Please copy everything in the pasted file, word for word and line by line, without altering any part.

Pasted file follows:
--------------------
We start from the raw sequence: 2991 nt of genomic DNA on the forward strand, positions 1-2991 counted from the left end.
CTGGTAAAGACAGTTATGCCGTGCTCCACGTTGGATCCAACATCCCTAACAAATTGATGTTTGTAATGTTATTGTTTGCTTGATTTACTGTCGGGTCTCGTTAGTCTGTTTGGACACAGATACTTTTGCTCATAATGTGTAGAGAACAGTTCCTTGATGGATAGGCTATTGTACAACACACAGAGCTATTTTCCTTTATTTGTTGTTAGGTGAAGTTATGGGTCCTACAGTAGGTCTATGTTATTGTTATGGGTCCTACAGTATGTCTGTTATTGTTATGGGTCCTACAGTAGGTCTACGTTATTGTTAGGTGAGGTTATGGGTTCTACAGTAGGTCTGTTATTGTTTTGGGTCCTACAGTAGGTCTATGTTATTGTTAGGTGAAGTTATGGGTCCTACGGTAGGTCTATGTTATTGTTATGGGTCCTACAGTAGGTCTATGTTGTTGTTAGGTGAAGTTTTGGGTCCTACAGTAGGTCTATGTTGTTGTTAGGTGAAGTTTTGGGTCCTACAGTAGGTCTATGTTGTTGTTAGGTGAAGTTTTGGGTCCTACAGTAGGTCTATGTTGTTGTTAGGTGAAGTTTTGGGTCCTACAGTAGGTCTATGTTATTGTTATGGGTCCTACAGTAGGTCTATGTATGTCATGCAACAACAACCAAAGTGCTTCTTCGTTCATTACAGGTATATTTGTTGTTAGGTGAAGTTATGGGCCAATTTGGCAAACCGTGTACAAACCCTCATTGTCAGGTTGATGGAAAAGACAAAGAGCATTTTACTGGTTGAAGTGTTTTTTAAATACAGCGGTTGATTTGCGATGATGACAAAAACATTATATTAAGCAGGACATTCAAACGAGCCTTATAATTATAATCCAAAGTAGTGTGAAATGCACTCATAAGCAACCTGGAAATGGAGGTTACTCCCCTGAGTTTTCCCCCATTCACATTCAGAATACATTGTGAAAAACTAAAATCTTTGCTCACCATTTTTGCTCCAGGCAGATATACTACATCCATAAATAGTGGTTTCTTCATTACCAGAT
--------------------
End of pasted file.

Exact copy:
We start from the raw sequence: 2991 nt of genomic DNA on the forward strand, positions 1-2991 counted from the left end.
CTGGTAAAGACAGTTATGCCGTGCTCCACGTTGGATCCAACATCCCTAACAAATTGATGTTTGTAATGTTATTGTTTGCTTGATTTACTGTCGGGTCTCGTTAGTCTGTTTGGACACAGATACTTTTGCTCATAATGTGTAGAGAACAGTTCCTTGATGGATAGGCTATTGTACAACACACAGAGCTATTTTCCTTTATTTGTTGTTAGGTGAAGTTATGGGTCCTACAGTAGGTCTATGTTATTGTTATGGGTCCTACAGTATGTCTGTTATTGTTATGGGTCCTACAGTAGGTCTACGTTATTGTTAGGTGAGGTTATGGGTTCTACAGTAGGTCTGTTATTGTTTTGGGTCCTACAGTAGGTCTATGTTATTGTTAGGTGAAGTTATGGGTCCTACGGTAGGTCTATGTTATTGTTATGGGTCCTACAGTAGGTCTATGTTGTTGTTAGGTGAAGTTTTGGGTCCTACAGTAGGTCTATGTTGTTGTTAGGTGAAGTTTTGGGTCCTACAGTAGGTCTATGTTGTTGTTAGGTGAAGTTTTGGGTCCTACAGTAGGTCTATGTTGTTGTTAGGTGAAGTTTTGGGTCCTACAGTAGGTCTATGTTATTGTTATGGGTCCTACAGTAGGTCTATGTATGTCATGCAACAACAACCAAAGTGCTTCTTCGTTCATTACAGGTATATTTGTTGTTAGGTGAAGTTATGGGCCAATTTGGCAAACCGTGTACAAACCCTCATTGTCAGGTTGATGGAAAAGACAAAGAGCATTTTACTGGTTGAAGTGTTTTTTAAATACAGCGGTTGATTTGCGATGATGACAAAAACATTATATTAAGCAGGACATTCAAACGAGCCTTATAATTATAATCCAAAGTAGTGTGAAATGCACTCATAAGCAACCTGGAAATGGAGGTTACTCCCCTGAGTTTTCCCCCATTCACATTCAGAATACATTGTGAAAAACTAAAATCTTTGCTCACCATTTTTGCTCCAGGCAGATATACTACATCCATAAATAGTGGTTTCTTCATTACCAGAT